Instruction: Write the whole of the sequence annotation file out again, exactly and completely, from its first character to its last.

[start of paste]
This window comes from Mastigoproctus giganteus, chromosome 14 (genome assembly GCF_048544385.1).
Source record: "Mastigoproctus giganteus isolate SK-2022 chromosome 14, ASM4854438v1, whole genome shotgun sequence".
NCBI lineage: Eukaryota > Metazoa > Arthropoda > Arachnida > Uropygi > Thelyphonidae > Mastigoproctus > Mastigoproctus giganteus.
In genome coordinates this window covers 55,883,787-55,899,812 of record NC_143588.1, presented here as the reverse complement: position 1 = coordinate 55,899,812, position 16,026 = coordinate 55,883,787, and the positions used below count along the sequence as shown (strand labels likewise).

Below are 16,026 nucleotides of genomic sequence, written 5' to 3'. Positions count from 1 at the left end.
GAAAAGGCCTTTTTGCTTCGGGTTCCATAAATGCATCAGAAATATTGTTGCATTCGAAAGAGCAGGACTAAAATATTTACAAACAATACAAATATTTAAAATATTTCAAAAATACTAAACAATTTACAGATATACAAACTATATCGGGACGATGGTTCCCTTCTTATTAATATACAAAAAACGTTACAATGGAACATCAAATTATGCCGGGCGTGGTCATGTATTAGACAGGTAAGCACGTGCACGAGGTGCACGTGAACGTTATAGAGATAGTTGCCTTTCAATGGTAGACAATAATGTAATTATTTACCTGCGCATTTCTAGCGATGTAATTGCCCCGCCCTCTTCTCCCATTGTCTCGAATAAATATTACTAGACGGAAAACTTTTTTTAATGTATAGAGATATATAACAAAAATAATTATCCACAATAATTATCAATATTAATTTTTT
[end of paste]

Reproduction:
This window comes from Mastigoproctus giganteus, chromosome 14 (genome assembly GCF_048544385.1).
Source record: "Mastigoproctus giganteus isolate SK-2022 chromosome 14, ASM4854438v1, whole genome shotgun sequence".
NCBI lineage: Eukaryota > Metazoa > Arthropoda > Arachnida > Uropygi > Thelyphonidae > Mastigoproctus > Mastigoproctus giganteus.
In genome coordinates this window covers 55,883,787-55,899,812 of record NC_143588.1, presented here as the reverse complement: position 1 = coordinate 55,899,812, position 16,026 = coordinate 55,883,787, and the positions used below count along the sequence as shown (strand labels likewise).

Below are 16,026 nucleotides of genomic sequence, written 5' to 3'. Positions count from 1 at the left end.
GAAAAGGCCTTTTTGCTTCGGGTTCCATAAATGCATCAGAAATATTGTTGCATTCGAAAGAGCAGGACTAAAATATTTACAAACAATACAAATATTTAAAATATTTCAAAAATACTAAACAATTTACAGATATACAAACTATATCGGGACGATGGTTCCCTTCTTATTAATATACAAAAAACGTTACAATGGAACATCAAATTATGCCGGGCGTGGTCATGTATTAGACAGGTAAGCACGTGCACGAGGTGCACGTGAACGTTATAGAGATAGTTGCCTTTCAATGGTAGACAATAATGTAATTATTTACCTGCGCATTTCTAGCGATGTAATTGCCCCGCCCTCTTCTCCCATTGTCTCGAATAAATATTACTAGACGGAAAACTTTTTTTAATGTATAGAGATATATAACAAAAATAATTATCCACAATAATTATCAATATTAATTTTTT